The Central Bank will limit operations between domestic lenders and foreign banks should they pose a danger to the liquidity of the country's financial system, a Central Bank official said.
"If it becomes a problem that requires action, then we'll need to think up instruments," Alexander Vinogradov, an official at the bank's regulatory and oversight department, said Thursday. "It's not having a critical effect on the entire system," he said. "But it's also adding instability to our market."
Russian units of foreign banks including UniCredit have started lending excess liquidity to their parents since the middle of the year amid the turmoil, using "Central Bank liquidity" and funds from their Russian operations, Deputy Economic Development Minister Andrei Klepach said Oct. 27.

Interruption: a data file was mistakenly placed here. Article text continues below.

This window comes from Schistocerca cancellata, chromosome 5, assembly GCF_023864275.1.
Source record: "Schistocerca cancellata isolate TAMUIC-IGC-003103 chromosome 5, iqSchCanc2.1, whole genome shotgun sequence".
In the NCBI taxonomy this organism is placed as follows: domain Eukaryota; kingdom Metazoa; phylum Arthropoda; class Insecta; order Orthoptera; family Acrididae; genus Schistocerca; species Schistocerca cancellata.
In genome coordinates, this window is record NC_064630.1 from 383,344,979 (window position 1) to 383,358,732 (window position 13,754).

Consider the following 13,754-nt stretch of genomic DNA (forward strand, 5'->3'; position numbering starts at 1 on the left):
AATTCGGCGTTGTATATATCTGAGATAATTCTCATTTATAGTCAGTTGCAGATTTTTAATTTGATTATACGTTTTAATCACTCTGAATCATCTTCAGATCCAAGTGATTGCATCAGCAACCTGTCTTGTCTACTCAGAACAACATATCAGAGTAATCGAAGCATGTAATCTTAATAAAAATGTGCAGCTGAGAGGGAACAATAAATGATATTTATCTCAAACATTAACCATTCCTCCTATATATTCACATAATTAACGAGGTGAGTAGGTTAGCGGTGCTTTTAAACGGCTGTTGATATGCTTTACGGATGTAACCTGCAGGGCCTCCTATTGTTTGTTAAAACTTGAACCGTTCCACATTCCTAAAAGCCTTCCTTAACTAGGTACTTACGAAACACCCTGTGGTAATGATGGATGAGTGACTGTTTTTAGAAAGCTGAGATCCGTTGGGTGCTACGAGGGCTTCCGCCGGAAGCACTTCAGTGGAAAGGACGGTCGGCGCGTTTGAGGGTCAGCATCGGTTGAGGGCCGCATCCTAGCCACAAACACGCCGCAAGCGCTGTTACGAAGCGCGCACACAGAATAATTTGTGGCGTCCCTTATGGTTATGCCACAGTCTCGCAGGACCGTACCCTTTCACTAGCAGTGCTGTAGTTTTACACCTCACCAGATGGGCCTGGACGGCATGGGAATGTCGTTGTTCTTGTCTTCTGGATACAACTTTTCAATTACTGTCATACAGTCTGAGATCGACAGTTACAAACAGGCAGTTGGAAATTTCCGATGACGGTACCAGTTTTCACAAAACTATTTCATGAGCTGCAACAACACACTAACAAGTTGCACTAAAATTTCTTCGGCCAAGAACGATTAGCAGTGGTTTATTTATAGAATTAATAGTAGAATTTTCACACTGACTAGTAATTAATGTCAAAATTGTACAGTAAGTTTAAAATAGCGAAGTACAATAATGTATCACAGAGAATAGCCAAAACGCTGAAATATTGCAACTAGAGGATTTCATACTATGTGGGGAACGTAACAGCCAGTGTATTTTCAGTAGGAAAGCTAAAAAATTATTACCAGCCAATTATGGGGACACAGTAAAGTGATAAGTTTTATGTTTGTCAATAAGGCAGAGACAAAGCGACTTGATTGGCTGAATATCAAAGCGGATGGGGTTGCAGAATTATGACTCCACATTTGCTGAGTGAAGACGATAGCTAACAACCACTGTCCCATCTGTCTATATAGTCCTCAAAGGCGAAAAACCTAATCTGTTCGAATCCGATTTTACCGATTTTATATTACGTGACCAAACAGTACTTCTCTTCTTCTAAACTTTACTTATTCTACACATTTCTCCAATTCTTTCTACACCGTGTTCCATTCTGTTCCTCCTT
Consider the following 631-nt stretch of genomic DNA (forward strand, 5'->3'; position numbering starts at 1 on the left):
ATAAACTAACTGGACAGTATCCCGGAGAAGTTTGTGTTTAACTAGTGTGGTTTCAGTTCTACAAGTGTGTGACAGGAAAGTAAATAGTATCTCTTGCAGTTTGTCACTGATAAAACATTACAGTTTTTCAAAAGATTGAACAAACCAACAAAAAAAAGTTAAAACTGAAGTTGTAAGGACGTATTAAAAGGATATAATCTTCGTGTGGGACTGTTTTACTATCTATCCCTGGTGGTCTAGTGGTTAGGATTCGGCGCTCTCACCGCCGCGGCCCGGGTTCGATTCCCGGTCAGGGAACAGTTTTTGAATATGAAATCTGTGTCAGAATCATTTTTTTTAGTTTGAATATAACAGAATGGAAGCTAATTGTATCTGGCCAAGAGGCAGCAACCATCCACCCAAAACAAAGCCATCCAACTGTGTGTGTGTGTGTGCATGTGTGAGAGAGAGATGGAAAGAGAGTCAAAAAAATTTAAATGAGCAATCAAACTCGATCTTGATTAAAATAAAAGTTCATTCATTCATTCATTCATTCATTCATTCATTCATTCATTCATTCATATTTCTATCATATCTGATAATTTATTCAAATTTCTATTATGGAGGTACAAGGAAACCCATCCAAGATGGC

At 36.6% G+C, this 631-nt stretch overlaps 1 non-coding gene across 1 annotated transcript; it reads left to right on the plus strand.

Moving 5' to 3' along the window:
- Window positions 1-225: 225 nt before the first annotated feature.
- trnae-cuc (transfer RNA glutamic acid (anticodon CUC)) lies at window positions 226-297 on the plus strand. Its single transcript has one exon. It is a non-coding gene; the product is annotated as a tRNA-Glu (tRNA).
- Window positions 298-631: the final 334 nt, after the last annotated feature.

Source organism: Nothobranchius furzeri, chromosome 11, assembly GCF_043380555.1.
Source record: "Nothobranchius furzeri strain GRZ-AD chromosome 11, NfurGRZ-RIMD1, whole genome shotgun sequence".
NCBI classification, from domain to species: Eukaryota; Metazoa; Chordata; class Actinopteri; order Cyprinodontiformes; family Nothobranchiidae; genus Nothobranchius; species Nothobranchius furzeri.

Of the 10 Russian banks with the most foreign transactions, seven are subsidiaries of Western banks, Vinogradov said. "We're concerned about that from the liquidity standpoint," he said, adding that the operations are "drying up" Russia's money market.
The Central Bank has been monitoring foreign lenders' subsidiaries since a credit squeeze that began in late 2008, he said. Among the biggest foreign lenders with local subsidiaries are Societe General through its Rosbank unit, UniCredit, Raiffeisen Bank International and Citigroup.
Foreign banks "facilitated" capital flight three years ago during the country's record economic slump, Prime Minister Vladimir Putin has said.